Meghan Markle news: ‘Sad day’ mourning Philip – ‘she lost a family member’ | Royal | News

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He said the sombre royal occasion marked a low moment for the Duchess of Sussex because she “has also lost a family member”. He was interviewed by ABC News as millions of people tuned into live coverage of the royal funeral a week on from the death of the consort. Mr Scobie, a writer and journalist, said: “Although Meghan isn’t here, she is, of course, supporting Harry.

“Her mind is very much on the situation over here.

“We know that she’s supporting Harry in this very difficult week for him.

“But she’ll also be sad because this is also the loss of a family member for her.”

He added: “It’ll be a sad day for her.”

Prince Harry left his heavily pregnant wife and young son at home in California to make the 5,400 mile trip back to the UK alone.

Meghan, 39, had been advised by doctors not to fly, a spokesman for Buckingham Palace said.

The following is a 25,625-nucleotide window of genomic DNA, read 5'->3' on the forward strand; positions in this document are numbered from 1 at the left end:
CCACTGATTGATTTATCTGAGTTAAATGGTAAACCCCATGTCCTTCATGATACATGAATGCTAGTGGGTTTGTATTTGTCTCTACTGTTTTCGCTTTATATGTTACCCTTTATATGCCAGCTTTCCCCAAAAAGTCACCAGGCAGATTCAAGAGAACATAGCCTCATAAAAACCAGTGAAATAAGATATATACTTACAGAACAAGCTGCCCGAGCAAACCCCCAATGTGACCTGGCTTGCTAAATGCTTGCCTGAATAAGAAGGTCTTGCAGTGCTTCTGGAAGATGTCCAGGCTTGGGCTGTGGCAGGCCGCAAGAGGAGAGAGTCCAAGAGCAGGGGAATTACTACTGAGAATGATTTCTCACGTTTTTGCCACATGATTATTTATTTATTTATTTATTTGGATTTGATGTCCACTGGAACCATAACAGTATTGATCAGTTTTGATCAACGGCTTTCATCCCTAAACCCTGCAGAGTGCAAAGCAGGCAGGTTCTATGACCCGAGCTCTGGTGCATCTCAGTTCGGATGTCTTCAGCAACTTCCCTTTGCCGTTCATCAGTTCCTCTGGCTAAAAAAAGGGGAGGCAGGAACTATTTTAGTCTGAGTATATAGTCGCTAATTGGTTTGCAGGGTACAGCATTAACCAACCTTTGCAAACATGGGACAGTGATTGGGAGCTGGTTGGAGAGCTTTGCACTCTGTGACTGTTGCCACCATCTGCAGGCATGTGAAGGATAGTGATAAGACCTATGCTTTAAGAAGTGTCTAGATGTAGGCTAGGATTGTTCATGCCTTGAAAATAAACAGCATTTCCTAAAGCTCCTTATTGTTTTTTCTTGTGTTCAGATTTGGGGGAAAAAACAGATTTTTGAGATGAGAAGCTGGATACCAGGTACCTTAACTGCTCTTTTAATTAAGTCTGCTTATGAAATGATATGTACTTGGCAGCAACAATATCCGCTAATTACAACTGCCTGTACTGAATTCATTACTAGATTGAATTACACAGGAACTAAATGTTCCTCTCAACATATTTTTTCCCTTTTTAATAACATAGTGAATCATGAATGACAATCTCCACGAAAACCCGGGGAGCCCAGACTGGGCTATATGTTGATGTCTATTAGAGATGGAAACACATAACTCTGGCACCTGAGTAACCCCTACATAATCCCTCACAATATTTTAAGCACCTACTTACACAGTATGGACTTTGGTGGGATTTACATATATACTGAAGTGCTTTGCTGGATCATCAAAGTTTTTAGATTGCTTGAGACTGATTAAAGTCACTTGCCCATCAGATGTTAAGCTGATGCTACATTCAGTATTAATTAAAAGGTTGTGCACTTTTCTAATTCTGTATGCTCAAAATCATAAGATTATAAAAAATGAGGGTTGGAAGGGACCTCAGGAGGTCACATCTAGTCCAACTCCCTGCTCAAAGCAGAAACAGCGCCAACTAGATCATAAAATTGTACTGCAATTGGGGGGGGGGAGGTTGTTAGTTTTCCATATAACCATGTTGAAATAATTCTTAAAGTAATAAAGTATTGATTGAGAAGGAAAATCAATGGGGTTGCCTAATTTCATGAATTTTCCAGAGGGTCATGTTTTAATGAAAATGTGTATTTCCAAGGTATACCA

And a source in California told People magazine that the Queen, 94, “understands” why the duchess was unable to attend the funeral.

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Flowers from members of Europe’s other royal families were also lined up inside the chapel ahead of the ceremony.

As well as the traditional dressing of floral arrangements and family wreaths, bottles of hand sanitiser – a familiar mark of the coronavirus pandemic – sat next to a door in the vast nave area of the church.

It made for a royal funeral unlike any other.

Harry walked into the chapel behind the coffin in a poignant moment that may have brought back happy memories.

Philip was present in the chapel in May 2018 as Harry exchanged vows with Meghan.

But at yesterday’s event the nave, which was packed with family and friends at three royal weddings in recent years, was an empty space filled only with the sunlight streaming in through the magnificent stained glass windows.

There were four singers, a conductor, Royal Marine buglers and state trumpeters.

There were no rows of pews packed with mourners, but instead, the sparse floor lay bare, allowing for the handful of singers and musicians to carry out their roles in a socially distanced manner.

During the national minute’s silence before the service began, only the soft sound of birdsong could be heard in the grounds of Windsor Castle.

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